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April 2009, Volume 15, Number 2

Florida, North Carolina

The Coalition of Immokalee Workers, founded in 1993 in Immokalee, threatened boycotts of fast-food chains that buy mature green tomatoes from about 15 major Florida growers between November and April. Florida tomatoes are picked while still green in 32-pound buckets, and the CIW wanted the piece rate raised from the typical $0.45 a bucket to $0.75.

In 2005, Yum! Brands (Taco Bell) agreed to increase payments to growers by a cent a pound and establish a mechanism that ensures the extra penny is passed on to pickers. McDonald's in 2007 and Burger King in 2008 signed similar agreements with the CIW. In December 2008, the CIW signed an agreement with Subway, the largest restaurant buyer of tomatoes, that obliges Subway to pay its tomato growers an additional 1.5 cents a pound and to provide an extra cent a pound to tomato pickers.

However, the money paid by these fast-food chains is accumulating in escrow accounts because the Florida Tomato Growers Exchange, which represents the 15 major tomato growers, says its grower members would face legal issues if they allowed "third parties" to dictate wages, and has prohibited its members from participating. The FTGE is coordinating workshops to educate its members about human trafficking. Two labor contractors were convicted of enslaving nine migrant workers in Immokalee, where about 40 percent of Florida tomatoes are grown.

Governor Charlie Crist met with CIW leaders in March 2009 and pledged to work with them to eliminate slavery in Florida.

Many of Florida's tomatoes are grown in the southeastern corner of the state near the city of Immokalee; in the 2000 census, 71 percent of the 20,000 residents were Hispanic, 46 percent were born abroad, and 40 percent had incomes below the poverty line. The Immokalee Water & Sewer District in 2009 briefly required a valid US or state-issued ID and a written lease in order to obtain water, and district staff confiscated what they believed to be false documents when they encountered them. A documentary, Immokalee USA, chronicles the lives of farm workers in the city.

Local farm worker advocates argued that it would be far better to require a deposit and allow customers to present documents issued by foreign governments to establish identity to meet the district's goal of avoiding unpaid water bills. The district agreed, and in April 2009 accepted documents issued by foreign governments to establish identity, but said its staff would continue to call police if they were presented with apparently false documents.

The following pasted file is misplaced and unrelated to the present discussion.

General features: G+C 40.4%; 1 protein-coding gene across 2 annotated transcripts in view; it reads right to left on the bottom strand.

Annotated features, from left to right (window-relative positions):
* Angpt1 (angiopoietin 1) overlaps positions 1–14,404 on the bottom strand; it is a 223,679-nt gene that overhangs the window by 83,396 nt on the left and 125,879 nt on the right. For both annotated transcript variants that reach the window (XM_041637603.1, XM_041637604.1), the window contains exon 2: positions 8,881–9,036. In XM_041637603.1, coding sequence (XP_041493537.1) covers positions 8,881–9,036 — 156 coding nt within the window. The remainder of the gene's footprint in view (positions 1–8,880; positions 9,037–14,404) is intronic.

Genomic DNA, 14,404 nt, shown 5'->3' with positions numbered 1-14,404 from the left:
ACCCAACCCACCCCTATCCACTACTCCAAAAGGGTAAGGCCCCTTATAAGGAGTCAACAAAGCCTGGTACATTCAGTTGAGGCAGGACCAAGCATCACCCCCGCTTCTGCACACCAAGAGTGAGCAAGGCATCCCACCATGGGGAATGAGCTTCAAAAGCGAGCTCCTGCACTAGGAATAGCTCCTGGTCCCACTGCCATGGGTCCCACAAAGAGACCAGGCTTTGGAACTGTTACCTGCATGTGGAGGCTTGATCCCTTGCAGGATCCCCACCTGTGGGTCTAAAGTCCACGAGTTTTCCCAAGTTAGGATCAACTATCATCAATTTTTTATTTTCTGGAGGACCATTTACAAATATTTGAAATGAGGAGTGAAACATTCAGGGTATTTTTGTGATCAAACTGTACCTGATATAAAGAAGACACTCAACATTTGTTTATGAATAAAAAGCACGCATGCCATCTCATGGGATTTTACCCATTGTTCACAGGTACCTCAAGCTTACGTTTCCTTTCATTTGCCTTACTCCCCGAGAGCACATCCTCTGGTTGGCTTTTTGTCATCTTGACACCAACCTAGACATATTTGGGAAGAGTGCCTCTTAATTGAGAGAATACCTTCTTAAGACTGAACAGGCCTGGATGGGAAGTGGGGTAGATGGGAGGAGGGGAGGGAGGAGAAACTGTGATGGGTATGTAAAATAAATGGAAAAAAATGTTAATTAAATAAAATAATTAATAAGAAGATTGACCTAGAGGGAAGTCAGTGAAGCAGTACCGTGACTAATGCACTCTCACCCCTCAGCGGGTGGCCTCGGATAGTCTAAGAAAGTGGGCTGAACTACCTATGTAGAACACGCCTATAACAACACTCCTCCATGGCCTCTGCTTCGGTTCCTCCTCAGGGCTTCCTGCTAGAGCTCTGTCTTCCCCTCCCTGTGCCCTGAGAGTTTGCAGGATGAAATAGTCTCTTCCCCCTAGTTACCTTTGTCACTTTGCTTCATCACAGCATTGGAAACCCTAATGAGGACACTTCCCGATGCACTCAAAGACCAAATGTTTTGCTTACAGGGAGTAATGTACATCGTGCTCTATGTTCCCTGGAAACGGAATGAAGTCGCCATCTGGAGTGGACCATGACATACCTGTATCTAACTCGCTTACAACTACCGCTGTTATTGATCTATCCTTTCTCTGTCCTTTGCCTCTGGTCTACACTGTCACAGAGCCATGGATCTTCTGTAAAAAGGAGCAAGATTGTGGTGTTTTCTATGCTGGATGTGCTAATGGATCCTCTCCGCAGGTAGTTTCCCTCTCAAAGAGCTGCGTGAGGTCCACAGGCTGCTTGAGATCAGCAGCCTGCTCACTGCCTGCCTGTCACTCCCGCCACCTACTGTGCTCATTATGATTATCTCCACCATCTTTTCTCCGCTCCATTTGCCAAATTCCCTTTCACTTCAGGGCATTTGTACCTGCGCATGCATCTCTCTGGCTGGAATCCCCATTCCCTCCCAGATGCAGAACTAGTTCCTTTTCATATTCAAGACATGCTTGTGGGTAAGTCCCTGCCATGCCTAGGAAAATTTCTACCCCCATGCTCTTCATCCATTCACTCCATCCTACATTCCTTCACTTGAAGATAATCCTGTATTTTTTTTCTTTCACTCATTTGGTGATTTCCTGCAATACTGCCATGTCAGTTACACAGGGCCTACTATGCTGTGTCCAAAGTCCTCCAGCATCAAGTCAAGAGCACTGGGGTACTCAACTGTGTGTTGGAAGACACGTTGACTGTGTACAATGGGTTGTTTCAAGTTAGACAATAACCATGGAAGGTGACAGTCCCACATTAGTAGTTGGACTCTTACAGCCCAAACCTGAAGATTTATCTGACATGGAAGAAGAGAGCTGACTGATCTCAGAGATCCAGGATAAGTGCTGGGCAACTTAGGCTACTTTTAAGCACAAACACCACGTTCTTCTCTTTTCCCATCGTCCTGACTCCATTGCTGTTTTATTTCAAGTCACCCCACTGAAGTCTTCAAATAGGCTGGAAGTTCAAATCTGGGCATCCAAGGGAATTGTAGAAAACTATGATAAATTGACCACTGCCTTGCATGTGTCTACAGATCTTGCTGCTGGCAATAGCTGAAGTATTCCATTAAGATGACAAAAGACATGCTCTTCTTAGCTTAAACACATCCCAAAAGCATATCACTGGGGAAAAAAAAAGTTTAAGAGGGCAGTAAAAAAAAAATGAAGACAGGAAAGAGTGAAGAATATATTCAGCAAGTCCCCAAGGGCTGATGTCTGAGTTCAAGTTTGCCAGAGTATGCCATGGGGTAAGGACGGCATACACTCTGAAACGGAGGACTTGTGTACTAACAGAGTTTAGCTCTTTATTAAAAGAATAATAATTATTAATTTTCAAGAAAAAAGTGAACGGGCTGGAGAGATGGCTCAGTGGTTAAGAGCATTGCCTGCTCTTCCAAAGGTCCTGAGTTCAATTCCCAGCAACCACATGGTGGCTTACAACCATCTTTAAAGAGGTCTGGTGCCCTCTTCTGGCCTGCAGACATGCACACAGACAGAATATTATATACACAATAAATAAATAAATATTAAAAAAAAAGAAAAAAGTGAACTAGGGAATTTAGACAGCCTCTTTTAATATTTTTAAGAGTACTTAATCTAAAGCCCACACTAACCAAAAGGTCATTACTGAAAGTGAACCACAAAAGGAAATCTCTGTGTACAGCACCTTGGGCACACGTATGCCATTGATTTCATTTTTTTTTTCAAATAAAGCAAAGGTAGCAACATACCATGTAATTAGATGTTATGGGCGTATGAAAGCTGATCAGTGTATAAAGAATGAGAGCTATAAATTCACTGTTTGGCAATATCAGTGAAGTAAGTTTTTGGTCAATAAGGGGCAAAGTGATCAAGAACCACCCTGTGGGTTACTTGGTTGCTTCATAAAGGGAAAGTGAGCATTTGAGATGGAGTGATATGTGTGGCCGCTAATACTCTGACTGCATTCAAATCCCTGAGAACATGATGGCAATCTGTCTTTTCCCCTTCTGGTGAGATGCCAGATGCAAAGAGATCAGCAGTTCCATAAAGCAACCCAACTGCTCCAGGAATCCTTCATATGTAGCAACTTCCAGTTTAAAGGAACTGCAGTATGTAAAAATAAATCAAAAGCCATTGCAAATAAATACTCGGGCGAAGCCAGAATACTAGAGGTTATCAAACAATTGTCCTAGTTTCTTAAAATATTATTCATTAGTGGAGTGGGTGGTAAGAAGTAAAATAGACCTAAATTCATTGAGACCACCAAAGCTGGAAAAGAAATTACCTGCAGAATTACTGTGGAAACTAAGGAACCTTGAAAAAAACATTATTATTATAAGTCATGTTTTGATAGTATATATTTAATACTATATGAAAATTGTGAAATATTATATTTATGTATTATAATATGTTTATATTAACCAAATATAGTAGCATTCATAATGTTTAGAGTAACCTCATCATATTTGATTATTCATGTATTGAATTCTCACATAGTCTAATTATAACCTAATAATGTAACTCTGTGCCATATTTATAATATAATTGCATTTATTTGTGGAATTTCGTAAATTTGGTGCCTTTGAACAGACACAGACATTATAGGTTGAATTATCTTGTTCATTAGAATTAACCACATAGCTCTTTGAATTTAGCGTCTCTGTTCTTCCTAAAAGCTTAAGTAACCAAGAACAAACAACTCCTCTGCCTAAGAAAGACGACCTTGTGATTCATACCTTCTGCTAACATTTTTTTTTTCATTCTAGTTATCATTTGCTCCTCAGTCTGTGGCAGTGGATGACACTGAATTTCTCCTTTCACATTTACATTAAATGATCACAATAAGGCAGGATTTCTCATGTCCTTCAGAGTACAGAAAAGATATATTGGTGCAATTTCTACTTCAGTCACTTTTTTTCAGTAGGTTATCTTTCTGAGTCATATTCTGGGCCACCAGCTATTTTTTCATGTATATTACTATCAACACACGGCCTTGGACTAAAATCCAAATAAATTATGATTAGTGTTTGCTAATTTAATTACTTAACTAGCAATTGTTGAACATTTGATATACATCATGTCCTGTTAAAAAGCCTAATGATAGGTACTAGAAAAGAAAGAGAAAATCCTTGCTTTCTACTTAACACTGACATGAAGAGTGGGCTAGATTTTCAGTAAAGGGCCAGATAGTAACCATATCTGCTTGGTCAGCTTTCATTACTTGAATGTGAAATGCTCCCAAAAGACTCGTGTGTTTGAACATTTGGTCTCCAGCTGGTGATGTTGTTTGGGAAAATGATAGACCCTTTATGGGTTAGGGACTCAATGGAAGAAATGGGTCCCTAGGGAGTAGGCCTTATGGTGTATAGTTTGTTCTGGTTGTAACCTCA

Sugar. The US Sugar Corporation in November 2008 agreed to sell 181,000 acres of farm land to the state of Florida for $1.3 billion in a slimmed-down deal intended to rescue the Everglades while letting the company stay in business. In April 2009, the state reduced its bid to $530 million for 72,500 acres, including 32,000 acres of citrus that will be used by the state for water storage and 40,500 acres of cane land that will be rented by US Sugar for $150 an acre, up from a previous $50 an acre rent.

In June 2008, the state agreed to pay $1.75 billion for 187,000 acres of land and other assets owned by US Sugar between Lake Okeechobee and the Everglades National Park. Under that agreement, US Sugar would have ceased sugar cane production by 2014, displacing 1,700 workers and creating a flow way that allows fresh water to run into the Everglades.

North Carolina. The Farm Labor Organizing Committee (www.floc.com) calls itself both a social movement and a labor union. During the 1980s, FLOC mounted boycotts of Campbell Soup (Vlasic Pickle) and Heinz to persuade them to recognize FLOC as the bargaining agent for farm workers who picked tomatoes and cucumbers for the growers from whom they bought these commodities in Ohio and Michigan. In 1986, Vlasic agreed with FLOC's demands and raised the prices they paid growers enough to cover the higher wages demanded by FLOC.

FLOC turned to North Carolina, staged a boycott of Mt. Olive Pickles, and in 1999 signed contracts with Mt. Olive and the North Carolina Growers Association, the largest single employer of H-2A farm workers in the US. NCGA member farmers hire Mexican guest workers to harvest cucumbers and tobacco. Mt Olive agreed to pay its growers an additional 10 percent so that they could raise the pickers' wages.

FLOC is currently putting pressure on Reynolds Tobacco, emphasizing the dangers of nicotine poisoning or green tobacco sickness to farm workers. Nicotine poisoning causes nausea, vomiting, dizziness and, in severe cases, dehydration. It afflicts tobacco workers when nicotine on moist tobacco leaves seeps through their pores as they hand-harvest the leaves. The symptoms typically last 12 to 48 hours.

Major cigarette manufacturers have begun to acknowledge green tobacco sickness and insert provisions in their contracts with growers that require them to take steps to reduce the risks of workers contracting the sickness.

Janine Zeitline, "Immokalee workers may be denied water service," Fort Myers News-Press, March 31, 2009. Jerry W. Jackson, "Florida tomato growers sponsor seminar to counter human trafficking," Orlando Sentinel, February 27, 2009.


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